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February 14, 2018

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Pakistan features prominently in illicit global trade of human organs

LAHORE: Although the Punjab police have succeeded in busting a ring of swindlers allegedly involved in extracting bone marrow and fluid from the spines of young girls in Hafizabad city, the law-enforcement agencies countrywide should have been alert to curb the illicit trade of these vital organs, especially after the Federal Investigating Agency (FIA) had arrested members of two illegal organ trade gangs in Lahore and Multan on April 30, 2017 and September 26, 2017 respectively.

Details of the Lahore Case:

On April 30, 2017, both local and foreign media houses had reported that this was the first-ever case registered under the Human Organ Transplant Act (HOTA) against two doctors, two foreigners and two organ donors.

FIA Regional Director Punjab, Dr. Usman, had confirmed the arrests, adding that the suspects had been caught red-handed during a raid. Narrating the events of the raid, Dr Usman had said that when the raiding team entered the house in Gulberg locality, they found a man lying in a room who told them that he was an organ donor who had sold his kidney for Rs150, 000 as he was poor and needed the money.

The raiding team had also handcuffed two doctors, identified as Dr Fawad and Dr Altamash, from Lahore's General Hospital while they were in the middle of a surgery. Both doctors ceased the operation when they saw the FIA officials, but were asked to complete the procedure by the FIA officials for the sake of the patient. Both doctors however, due to the pressure, were unable to complete the surgery, the FIA official said.

Just days later, the Federal Investigation Agency had arrested ring leader of an illegal kidney trade racket along with his accomplices from the hilly resort of Murree.

FIA had raided a hotel in Murree and arrested an alleged ring leader of the racket Saqib Khan and his aides Fazail and Qamar. The Agency sources said all the accused were involved in illegal organ trade. The accused used to bring kidney patients from abroad to Pakistan for their transplantation here.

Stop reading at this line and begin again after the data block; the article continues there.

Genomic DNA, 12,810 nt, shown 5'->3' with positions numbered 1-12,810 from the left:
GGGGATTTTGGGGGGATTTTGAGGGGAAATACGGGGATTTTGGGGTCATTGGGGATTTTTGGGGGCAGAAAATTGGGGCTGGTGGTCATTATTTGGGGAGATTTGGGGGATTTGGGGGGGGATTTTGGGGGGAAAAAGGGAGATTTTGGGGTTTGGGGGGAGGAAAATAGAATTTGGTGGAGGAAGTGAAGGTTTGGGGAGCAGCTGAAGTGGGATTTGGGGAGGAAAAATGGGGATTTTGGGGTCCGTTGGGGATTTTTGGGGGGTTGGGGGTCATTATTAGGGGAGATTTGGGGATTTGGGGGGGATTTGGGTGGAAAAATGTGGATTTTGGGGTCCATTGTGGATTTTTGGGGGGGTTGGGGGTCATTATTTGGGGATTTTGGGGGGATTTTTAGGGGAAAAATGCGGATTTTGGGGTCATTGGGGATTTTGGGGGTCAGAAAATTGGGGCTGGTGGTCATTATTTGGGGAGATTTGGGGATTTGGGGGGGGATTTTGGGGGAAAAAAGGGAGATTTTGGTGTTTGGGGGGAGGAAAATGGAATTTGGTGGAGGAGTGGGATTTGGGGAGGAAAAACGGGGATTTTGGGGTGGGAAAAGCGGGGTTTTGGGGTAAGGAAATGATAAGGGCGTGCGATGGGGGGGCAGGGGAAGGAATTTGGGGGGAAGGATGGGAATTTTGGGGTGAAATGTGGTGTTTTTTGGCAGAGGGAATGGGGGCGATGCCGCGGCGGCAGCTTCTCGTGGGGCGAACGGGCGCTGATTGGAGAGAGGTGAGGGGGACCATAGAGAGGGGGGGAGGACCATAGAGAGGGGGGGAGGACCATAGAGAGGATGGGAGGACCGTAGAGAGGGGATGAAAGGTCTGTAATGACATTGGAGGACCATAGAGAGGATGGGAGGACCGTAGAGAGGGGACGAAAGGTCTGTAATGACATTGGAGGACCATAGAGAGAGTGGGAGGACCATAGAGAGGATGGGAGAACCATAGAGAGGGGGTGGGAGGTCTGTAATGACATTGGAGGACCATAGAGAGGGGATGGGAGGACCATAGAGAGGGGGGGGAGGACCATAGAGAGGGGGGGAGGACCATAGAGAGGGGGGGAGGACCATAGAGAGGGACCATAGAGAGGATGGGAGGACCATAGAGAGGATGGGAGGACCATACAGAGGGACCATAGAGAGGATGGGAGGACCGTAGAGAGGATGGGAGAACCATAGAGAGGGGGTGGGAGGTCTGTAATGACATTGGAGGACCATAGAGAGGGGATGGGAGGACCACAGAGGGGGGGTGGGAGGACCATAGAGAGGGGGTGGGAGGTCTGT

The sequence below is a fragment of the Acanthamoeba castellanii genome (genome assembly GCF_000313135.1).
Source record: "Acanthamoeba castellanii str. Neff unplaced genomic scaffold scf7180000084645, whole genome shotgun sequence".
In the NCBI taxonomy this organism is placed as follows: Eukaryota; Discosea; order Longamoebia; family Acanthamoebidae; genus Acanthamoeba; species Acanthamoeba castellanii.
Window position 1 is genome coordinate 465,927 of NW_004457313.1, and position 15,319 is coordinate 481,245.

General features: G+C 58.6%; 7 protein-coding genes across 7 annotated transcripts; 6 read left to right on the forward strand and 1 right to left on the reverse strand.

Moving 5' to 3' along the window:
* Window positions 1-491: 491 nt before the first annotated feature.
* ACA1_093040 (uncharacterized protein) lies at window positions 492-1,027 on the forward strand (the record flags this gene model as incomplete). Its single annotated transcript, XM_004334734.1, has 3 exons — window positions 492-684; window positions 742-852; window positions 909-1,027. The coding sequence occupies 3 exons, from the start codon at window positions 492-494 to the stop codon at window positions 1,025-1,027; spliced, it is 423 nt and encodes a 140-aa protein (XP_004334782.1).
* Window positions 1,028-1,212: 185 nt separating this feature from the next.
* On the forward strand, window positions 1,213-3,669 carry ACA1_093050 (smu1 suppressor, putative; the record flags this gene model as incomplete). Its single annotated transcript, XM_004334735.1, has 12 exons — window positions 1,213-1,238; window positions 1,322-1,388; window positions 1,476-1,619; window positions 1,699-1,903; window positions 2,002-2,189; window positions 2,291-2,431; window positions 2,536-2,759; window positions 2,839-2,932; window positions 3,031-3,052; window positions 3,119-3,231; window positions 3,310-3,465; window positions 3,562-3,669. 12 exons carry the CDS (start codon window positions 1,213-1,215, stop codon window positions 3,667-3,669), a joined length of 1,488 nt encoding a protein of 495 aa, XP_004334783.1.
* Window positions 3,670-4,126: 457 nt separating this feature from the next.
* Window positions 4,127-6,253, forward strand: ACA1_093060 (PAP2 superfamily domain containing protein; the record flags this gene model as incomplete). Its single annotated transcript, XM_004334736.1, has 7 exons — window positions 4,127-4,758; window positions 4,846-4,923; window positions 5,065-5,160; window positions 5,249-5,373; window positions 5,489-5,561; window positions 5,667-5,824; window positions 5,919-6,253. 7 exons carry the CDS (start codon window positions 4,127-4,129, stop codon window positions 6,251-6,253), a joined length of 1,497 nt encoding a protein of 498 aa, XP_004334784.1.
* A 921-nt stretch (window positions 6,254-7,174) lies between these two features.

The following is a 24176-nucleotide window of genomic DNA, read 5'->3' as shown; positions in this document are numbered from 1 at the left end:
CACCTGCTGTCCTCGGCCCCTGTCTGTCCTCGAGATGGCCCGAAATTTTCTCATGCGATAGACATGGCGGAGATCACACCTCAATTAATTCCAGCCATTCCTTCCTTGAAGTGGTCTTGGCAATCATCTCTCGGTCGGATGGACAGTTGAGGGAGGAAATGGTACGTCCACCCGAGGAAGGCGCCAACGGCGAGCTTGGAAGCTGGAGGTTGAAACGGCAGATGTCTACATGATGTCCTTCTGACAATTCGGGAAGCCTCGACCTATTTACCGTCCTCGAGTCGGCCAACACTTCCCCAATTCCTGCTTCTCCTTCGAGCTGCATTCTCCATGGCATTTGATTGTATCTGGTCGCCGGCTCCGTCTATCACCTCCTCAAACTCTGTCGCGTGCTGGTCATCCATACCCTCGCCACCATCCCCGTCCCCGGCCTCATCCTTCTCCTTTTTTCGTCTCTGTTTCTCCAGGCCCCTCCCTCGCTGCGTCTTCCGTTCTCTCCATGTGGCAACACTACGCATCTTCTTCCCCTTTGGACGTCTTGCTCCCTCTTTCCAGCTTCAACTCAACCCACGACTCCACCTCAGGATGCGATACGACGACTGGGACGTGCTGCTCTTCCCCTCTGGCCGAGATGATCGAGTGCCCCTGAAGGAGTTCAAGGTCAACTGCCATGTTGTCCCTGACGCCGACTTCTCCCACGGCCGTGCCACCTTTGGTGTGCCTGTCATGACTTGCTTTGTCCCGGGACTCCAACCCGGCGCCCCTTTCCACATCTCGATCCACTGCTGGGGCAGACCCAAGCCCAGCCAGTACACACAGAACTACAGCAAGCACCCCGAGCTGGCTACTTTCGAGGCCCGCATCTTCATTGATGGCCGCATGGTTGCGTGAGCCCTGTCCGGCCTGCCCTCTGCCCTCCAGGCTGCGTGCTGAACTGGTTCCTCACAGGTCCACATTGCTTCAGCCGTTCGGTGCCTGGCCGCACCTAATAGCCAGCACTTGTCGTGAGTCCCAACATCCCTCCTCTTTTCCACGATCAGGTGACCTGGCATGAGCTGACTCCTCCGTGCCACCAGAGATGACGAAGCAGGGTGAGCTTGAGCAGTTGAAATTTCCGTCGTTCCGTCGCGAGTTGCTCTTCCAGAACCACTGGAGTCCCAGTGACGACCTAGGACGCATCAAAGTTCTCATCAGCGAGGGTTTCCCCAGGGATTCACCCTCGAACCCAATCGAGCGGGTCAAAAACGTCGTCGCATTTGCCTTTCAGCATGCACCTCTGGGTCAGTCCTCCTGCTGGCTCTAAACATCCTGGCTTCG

Details of the Multan Case:

On September 26, 2017, the Federal Investigation Agency had uncovered an illegal Kidney donation racket and arrested eight people including a doctor after raiding a house where unauthorized surgeries were reportedly underway.

Concerned authorities said the busted gang was involved in selling kidneys to international clients, particularly from Afghanistan. The FIA team had then raided a house in Khyber Pakhtoonkhwa's Tehsil Bupi and arrested eight people including a doctor of Hayat Abad Medical Complex Peshawar, who were involved in illegally transplanting kidneys.

Research shows, the illegal trade of human organs like kidneys has also brought a bad name for Pakistan in recent years.

Pakistan and illegal kidney transplant business:

For example, this is what a prestigious British newspaper "The Guardian" had reported in May 2012: "The illegal trade in kidneys has risen to such a level that an estimated 10,000 black market operations involving purchased human organs now take place annually, or more than one an hour, World Health Organisation experts have revealed. Patients, many of whom will go to China, India or Pakistan for surgery, can pay up to $200,000 (nearly £128,000) for a kidney to gangs who harvest organs from vulnerable, desperate people, sometimes for as little as $5,000."

The media house had gone on to write: "The vast sums to be made by both traffickers and surgeons have been underlined by the arrest by Israeli police last week of 10 people, including a doctor, suspected of belonging to an international organ trafficking ring and of committing extortion, tax fraud and grievous bodily harm. Other illicit organ trafficking rings have been uncovered in India and Pakistan."

Quoting Luc Noel, a doctor and World Health Organisation (WHO) official, "The Guardian" had revealed: "Kidneys make up 75 per cent of the global illicit trade in organs. Rising rates of diabetes, high blood pressure and heart problems are causing demand for kidneys to far outstrip supply. Data from the WHO shows that of the 106,879 solid organs known to have been transplanted in 95 member states in 2010 (legally and illegally), about 73,179 (68.5 per cent) were kidneys. But those 106,879 operations satisfied just 10 per cent of the global need, the WHO said."